Notes of appreciation and praise for nationally known horse trainer-clinician Ed Dabney, Gentle and Natural Horsemanship training and horse training video Six Keys to Harmony. Read what others have to say about Ed Dabney's techniques and training video.
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"Your Horse CAN do this:"

A well mannered horse does all the following consistently
Stands and faces me when I go in the pasture or corral to catch him
Lowers his head into the halter or bridle
Yields from my touch, look or rhythmic pressure anywhere on his body
Stays respectfully out of my space when I’m leading him
When leading him, he stops when I stop and backs up when I back up
Respects my personal space and never touches me with any part of his body
Allows me to touch him anywhere on his body with my hands, rope, saddle, etc.
Picks up his feet to give them to me on cue
Walks in the horse trailer when I direct him towards the open door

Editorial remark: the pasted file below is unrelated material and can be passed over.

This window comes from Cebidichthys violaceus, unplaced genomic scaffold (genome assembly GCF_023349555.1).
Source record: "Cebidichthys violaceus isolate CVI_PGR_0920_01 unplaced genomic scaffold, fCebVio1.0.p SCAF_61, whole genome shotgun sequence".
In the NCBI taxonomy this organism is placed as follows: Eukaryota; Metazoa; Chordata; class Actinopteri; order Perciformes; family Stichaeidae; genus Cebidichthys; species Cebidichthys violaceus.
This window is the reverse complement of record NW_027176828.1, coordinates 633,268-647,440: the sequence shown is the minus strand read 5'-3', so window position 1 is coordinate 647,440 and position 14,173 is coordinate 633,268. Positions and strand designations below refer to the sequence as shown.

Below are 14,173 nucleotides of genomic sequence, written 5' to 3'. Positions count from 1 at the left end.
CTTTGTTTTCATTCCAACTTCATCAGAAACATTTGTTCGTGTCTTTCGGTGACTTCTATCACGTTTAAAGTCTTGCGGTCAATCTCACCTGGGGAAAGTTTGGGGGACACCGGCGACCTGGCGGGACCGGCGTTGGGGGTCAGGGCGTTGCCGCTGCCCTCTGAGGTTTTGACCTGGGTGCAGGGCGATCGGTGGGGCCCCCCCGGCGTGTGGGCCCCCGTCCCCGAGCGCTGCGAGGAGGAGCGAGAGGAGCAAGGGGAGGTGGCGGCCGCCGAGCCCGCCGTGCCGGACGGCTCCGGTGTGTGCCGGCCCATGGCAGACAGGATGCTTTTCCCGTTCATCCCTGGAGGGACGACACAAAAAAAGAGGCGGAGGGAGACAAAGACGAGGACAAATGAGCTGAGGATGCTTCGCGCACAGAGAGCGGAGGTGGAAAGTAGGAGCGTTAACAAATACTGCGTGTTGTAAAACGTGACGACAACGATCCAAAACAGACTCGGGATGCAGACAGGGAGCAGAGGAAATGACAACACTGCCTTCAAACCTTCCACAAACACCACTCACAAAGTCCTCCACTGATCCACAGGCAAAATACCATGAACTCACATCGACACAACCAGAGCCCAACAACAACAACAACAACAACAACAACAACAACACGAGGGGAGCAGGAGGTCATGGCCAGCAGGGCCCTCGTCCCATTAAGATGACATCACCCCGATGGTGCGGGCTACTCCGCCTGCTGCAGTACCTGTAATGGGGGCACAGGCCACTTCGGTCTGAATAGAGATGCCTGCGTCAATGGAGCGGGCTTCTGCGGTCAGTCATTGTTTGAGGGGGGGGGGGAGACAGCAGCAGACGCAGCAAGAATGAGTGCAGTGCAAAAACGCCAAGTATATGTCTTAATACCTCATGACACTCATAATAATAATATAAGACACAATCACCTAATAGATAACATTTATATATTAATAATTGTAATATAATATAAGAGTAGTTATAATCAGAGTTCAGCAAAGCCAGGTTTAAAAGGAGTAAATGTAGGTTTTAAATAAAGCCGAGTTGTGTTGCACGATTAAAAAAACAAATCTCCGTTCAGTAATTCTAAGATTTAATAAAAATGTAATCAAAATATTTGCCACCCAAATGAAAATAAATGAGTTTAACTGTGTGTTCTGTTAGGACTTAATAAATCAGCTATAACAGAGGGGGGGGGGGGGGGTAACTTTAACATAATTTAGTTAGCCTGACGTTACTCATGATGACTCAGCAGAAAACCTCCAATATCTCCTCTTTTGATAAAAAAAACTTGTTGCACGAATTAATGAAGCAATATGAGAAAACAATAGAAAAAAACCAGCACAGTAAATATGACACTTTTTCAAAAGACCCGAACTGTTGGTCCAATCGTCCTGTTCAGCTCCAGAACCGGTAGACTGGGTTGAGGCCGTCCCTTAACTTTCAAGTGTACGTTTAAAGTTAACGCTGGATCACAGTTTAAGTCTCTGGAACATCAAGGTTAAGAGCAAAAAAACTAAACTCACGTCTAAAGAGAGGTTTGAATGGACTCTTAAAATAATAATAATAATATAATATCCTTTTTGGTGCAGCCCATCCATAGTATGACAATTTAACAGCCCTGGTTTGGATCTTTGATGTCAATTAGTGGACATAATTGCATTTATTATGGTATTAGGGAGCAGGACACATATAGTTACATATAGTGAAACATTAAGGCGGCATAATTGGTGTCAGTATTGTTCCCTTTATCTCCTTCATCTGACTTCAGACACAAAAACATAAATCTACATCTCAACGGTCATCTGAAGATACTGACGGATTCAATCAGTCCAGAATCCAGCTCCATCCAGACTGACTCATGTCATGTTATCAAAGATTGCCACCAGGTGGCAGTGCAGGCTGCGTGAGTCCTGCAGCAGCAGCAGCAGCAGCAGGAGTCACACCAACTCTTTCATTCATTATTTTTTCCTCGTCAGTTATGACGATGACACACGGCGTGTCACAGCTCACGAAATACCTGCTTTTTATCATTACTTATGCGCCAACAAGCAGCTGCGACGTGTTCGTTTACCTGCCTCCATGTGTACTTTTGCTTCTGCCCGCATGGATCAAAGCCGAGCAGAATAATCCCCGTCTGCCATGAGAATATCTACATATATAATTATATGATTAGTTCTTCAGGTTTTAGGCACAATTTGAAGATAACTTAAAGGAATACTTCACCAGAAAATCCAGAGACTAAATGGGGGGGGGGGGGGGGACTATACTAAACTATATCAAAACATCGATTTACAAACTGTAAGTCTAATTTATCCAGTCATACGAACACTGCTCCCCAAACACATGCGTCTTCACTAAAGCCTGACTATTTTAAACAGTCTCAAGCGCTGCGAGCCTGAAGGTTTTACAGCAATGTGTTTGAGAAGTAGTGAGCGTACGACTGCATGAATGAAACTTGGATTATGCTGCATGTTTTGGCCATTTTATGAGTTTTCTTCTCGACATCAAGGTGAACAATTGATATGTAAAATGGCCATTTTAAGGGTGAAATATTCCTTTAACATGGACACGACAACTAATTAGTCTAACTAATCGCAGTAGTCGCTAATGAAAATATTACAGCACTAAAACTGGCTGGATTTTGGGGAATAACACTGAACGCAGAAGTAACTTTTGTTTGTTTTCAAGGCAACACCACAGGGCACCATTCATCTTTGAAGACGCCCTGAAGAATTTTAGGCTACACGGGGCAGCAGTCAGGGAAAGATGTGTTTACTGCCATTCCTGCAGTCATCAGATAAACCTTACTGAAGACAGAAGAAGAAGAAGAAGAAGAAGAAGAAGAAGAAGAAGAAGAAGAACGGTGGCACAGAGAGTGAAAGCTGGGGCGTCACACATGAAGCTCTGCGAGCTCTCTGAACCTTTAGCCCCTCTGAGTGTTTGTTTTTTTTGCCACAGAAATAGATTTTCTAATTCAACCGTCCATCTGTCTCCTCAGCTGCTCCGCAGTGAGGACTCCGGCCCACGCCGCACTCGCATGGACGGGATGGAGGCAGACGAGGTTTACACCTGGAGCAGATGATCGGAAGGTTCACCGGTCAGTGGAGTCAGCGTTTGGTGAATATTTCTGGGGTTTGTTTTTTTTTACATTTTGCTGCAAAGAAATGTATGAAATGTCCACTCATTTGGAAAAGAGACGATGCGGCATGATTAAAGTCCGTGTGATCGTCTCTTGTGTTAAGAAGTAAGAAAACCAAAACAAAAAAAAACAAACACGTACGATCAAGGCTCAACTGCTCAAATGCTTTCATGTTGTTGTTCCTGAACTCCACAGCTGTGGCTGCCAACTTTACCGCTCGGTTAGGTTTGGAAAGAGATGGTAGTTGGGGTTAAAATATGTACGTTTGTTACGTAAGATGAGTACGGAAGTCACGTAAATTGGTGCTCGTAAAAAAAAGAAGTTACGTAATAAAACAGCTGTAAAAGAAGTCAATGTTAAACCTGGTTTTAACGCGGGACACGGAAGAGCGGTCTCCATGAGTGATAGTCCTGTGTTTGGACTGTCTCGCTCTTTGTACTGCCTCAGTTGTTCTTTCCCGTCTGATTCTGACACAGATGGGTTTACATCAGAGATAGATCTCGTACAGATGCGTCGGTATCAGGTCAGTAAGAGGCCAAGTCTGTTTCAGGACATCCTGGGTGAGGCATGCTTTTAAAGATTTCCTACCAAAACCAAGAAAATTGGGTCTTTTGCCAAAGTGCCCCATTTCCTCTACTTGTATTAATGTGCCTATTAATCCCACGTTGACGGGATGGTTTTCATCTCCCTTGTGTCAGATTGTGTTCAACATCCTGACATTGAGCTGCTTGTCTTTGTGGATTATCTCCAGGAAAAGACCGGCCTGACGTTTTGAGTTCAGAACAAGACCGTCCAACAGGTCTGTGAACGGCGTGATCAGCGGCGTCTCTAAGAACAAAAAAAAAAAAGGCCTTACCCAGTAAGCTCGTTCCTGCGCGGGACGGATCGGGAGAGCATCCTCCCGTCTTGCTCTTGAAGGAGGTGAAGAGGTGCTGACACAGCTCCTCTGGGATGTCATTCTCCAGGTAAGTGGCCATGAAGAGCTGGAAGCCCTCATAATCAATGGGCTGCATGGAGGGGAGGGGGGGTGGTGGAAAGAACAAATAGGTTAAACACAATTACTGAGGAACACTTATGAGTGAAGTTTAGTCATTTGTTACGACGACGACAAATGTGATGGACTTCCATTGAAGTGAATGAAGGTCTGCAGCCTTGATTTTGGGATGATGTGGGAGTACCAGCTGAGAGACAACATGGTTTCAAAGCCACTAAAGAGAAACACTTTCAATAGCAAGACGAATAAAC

Stands quietly without being tied while saddling
Stands still for mounting and waits for me to ask him to move off
Allows me to make all decisions concerning speed and direction
Follows my focus and cues with willing, fluid movement
Crosses water and other obstacles without resistance
Rides away form the barn and other horses without resistance
Stands tied patiently
Stands with me after the halter is off until I walk away
A horse should not be expected to accept things from humans that should not be done to it in the first place such as:
Inconsiderate or rough handling
Inconsistent cues, requests and signals
Using jerking or poking movements instead of calm, steady pressure
Patting or smacking with hand (rub your horse)
Dropping his feet back on the ground instead of lowering them down easy
Carelessly tossing a saddle on his back (lift it on smooth and easy with a soft landing)
Displays of any emotionally based reaction from us, such as anger or impatience
Any type of physical punishment or traumatic experience
ED DABNEY Gentle Horsemanship 2006